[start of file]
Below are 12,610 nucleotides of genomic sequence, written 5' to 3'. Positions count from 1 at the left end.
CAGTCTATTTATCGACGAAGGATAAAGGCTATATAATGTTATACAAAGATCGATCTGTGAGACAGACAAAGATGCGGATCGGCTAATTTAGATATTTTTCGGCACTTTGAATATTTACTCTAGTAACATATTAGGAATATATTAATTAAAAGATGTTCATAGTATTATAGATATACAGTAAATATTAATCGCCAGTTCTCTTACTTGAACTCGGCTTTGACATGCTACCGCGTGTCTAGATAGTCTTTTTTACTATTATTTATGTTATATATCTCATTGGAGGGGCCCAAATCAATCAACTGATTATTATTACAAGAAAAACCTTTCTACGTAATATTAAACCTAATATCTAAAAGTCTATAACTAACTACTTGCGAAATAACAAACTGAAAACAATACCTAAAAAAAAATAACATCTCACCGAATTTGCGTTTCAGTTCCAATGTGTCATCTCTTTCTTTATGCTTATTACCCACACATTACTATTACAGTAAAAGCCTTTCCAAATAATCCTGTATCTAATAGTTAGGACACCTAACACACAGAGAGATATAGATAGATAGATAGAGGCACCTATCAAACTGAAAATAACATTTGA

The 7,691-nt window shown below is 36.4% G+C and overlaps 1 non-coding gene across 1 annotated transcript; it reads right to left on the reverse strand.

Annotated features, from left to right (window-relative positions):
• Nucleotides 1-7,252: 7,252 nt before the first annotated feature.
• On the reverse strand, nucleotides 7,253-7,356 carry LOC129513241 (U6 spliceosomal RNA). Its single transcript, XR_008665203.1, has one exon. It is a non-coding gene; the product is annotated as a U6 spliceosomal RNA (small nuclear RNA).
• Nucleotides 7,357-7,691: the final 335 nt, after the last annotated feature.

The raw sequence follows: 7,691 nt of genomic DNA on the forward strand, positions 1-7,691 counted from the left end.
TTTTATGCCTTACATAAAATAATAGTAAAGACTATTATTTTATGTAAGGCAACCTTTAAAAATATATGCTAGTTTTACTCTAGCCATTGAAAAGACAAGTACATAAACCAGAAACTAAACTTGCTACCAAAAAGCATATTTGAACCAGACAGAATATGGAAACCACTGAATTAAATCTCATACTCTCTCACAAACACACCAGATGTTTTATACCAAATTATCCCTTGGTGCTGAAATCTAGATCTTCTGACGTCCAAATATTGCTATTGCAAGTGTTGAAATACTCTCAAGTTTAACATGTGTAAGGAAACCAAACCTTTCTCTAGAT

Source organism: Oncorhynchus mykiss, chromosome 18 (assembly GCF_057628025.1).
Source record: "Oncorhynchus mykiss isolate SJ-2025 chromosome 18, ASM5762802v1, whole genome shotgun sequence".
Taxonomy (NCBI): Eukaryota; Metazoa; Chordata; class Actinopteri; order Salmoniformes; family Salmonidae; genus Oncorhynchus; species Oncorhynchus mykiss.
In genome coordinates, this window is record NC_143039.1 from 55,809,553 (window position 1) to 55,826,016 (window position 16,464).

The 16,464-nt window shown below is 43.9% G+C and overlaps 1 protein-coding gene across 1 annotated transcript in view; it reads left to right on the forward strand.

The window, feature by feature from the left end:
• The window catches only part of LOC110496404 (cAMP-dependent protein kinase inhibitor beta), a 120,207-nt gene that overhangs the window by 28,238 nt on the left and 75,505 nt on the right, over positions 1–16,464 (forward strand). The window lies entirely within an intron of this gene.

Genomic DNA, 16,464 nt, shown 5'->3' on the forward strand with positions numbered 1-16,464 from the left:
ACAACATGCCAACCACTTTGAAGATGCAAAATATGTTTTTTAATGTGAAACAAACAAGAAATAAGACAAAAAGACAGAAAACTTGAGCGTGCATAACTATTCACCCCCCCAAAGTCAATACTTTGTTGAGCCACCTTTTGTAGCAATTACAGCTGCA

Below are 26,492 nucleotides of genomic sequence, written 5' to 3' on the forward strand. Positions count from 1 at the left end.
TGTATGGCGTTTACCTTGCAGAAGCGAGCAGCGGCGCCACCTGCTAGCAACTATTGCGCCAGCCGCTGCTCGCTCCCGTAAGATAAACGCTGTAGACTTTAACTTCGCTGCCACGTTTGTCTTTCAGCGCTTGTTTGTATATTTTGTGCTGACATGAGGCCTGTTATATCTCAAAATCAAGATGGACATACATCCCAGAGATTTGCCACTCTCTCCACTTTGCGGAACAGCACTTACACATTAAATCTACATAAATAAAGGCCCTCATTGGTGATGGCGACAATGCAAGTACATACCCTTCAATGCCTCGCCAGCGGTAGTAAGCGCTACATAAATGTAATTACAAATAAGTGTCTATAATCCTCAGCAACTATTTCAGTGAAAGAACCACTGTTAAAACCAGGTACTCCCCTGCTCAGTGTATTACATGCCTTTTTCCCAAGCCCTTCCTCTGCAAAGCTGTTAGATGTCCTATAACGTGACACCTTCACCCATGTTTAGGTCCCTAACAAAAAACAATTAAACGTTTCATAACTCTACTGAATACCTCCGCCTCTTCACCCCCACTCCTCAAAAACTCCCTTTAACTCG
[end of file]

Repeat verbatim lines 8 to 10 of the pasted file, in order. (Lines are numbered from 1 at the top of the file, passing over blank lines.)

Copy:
The raw sequence follows: 7,691 nt of genomic DNA on the forward strand, positions 1-7,691 counted from the left end.
TTTTATGCCTTACATAAAATAATAGTAAAGACTATTATTTTATGTAAGGCAACCTTTAAAAATATATGCTAGTTTTACTCTAGCCATTGAAAAGACAAGTACATAAACCAGAAACTAAACTTGCTACCAAAAAGCATATTTGAACCAGACAGAATATGGAAACCACTGAATTAAATCTCATACTCTCTCACAAACACACCAGATGTTTTATACCAAATTATCCCTTGGTGCTGAAATCTAGATCTTCTGACGTCCAAATATTGCTATTGCAAGTGTTGAAATACTCTCAAGTTTAACATGTGTAAGGAAACCAAACCTTTCTCTAGAT

Source organism: Oncorhynchus mykiss, chromosome 18 (assembly GCF_057628025.1).